EDITORIAL: Court says ‘dumping’ caused no harm


Improper patient discharges by the state Rawson-Neal Psychiatric Hospital in Las Vegas popularized a term befitting an interstate political and mental health scandal: “patient dumping.” The phrase evokes images of cruelty and harm.

But last week’s dismissal of a federal lawsuit brought by patient and civil rights advocates eviscerated the idea that the state’s mental health system, although undeniably broken, has victimized vast numbers of the vulnerable through a lack of treatment and coerced exile, and that members of this class are entitled to windfall judgments at the expense of the public.

“Patient dumping” became a regional story last year when the Sacramento Bee reported how James F. Brown had been discharged from Rawson-Neal and given a bus ticket to California’s capital, which he accepted and used, unaccompanied, despite having no family or support system in the city. Subsequent reports revealed that some 1,500 mental health patients had been given bus tickets to out-of-state destinations between 2008 and 2012, and that some of those discharges were insufficiently documented.

The state conducted an investigation into hospital practices that resulted in employee discipline, including terminations, and reformed discharge and travel procedures. Mr. Brown sued anyway, alleging multiple violations of his constitutional rights by various state agencies and employees.

On Feb. 13, as reported by the Review-Journal’s Yesenia Amaro, U.S. District Judge James Mahan rejected all of the claims.

“Plaintiff argues that the court should take an unprecedented view of the requirements of the Eighth Amendment, putting forward the perspective that Rawson-Neal staff ‘banished’ plaintiff by discharging him involuntarily,” Judge Mahan’s dismissal reads. Such an interpretation of the prohibition against cruel and unusual punishment “would effectively require hospitals to indefinitely provide free care to all patients to avoid ‘punishing’ them by forcing them out into the harsh existence of the real world.”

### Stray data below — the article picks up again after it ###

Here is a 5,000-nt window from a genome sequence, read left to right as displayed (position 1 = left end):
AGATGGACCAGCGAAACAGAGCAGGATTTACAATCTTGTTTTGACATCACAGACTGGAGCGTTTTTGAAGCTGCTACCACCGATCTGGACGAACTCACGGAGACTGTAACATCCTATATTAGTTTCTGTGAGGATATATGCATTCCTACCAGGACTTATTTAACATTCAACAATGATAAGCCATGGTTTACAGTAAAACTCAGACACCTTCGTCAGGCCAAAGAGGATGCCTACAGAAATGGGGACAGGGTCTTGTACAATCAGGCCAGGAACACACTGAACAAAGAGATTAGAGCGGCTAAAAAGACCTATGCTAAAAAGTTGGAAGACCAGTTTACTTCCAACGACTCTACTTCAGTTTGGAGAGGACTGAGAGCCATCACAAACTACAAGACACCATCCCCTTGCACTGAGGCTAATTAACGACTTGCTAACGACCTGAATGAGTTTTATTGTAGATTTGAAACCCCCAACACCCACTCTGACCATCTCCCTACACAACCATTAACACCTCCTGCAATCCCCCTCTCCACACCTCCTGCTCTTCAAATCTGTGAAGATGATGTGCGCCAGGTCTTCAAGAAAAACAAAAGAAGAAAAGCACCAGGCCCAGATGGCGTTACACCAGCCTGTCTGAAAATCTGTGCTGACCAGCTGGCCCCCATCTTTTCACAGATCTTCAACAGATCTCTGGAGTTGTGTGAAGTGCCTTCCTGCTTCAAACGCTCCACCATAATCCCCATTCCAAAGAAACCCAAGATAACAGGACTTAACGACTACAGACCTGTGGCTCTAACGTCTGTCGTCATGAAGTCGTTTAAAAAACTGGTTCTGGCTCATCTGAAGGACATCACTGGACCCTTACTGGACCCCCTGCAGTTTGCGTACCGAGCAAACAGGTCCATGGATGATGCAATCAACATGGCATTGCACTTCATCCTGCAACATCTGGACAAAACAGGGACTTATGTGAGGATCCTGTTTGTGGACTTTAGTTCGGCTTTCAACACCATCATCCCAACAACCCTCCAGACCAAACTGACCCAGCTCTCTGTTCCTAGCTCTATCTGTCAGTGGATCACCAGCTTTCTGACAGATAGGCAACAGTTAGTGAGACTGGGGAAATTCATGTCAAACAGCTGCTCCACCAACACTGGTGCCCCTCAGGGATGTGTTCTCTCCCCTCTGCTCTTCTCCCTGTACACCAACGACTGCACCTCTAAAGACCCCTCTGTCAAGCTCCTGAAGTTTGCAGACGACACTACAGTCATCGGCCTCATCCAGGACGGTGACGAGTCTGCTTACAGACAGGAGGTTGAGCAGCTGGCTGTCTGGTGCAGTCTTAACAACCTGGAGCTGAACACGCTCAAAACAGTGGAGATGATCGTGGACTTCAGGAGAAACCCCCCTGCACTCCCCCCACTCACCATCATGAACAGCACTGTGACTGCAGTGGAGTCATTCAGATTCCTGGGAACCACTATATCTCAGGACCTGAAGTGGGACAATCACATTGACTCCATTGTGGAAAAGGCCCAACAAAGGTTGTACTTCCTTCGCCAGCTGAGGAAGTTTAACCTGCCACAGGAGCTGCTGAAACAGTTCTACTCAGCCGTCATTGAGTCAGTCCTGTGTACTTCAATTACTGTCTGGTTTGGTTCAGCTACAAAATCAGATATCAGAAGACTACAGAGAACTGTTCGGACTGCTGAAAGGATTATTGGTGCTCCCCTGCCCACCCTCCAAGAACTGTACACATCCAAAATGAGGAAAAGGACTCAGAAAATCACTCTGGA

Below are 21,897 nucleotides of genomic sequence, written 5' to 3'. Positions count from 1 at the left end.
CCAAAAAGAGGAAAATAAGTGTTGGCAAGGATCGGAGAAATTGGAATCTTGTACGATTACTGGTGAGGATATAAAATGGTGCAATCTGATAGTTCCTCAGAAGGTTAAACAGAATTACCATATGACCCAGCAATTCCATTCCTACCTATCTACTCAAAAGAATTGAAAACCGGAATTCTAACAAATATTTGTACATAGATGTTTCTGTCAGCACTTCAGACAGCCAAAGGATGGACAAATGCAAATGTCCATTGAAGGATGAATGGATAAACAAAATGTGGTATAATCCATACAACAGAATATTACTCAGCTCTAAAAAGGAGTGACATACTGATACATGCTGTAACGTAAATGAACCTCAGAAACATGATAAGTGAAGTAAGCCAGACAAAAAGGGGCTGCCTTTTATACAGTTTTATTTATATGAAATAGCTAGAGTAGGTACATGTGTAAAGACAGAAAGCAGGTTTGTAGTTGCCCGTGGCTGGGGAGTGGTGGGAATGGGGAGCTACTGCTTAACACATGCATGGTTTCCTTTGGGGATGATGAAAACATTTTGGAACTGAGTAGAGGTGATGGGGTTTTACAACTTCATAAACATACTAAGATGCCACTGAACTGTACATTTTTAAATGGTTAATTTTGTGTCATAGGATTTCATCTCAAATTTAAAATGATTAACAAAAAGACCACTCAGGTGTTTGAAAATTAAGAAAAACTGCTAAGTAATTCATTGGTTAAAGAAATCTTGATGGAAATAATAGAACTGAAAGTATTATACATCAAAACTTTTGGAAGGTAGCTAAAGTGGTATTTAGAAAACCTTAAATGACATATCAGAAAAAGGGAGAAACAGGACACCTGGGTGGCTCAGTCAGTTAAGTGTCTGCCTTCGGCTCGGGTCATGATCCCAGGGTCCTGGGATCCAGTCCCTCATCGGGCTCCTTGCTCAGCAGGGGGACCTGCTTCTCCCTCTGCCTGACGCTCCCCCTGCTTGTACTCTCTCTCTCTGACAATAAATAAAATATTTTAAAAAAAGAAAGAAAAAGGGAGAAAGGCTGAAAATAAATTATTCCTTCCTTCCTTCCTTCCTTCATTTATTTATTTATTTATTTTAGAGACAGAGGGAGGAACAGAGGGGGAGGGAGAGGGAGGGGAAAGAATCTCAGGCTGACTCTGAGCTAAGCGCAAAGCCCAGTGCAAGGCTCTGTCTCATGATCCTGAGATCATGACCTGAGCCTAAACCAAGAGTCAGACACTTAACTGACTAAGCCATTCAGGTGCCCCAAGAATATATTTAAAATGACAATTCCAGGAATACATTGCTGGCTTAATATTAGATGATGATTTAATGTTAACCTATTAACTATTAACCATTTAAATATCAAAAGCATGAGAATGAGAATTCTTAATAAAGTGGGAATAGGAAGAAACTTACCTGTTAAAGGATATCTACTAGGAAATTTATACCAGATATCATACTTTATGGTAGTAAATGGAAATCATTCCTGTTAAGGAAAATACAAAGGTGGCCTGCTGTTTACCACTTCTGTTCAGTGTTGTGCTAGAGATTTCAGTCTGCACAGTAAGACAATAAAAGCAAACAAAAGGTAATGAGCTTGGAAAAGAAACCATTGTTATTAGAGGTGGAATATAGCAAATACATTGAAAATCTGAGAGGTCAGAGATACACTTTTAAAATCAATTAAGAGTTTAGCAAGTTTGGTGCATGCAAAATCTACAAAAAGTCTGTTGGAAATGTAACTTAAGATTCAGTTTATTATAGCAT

Mr. Brown’s claim that his discharge violated his Fourth Amendment right against unreasonable “seizure” was dismissed because he failed “to show that defendants utilized physical force or a demonstration of authority by providing him with transportation to Sacramento,” the court order reads. “There is no allegation that plaintiff was threatened with punishment if he did not travel to Sacramento.”

Encouraging a mentally ill person to travel on a bus unaccompanied is uncompassionate and risky, to be sure, but if no one’s there to force that person onto the bus, how can it be considered coercion?

Is Nevada’s mental health system an embarrassment? Absolutely. Repairing and upgrading it should be one of the highest priorities of the 2015 Legislature. As we’ve written before, the state lacks availability of basic treatment to the point that people who live here and can afford it can’t find adequate care in a timely fashion. The poor, the homeless and the most transient members of our population have no chance, making emergency rooms their destination of choice and affecting health care for everyone else.

Mr. Brown’s case was dismissed without prejudice; his attorneys have options to return to court. That said, unless new evidence reveals the state literally kicked patients to the curb and then dragged them onto a moving bus, or that a violent patient hurt fellow bus passengers, these issues should be debated before lawmakers instead of a judge.

 

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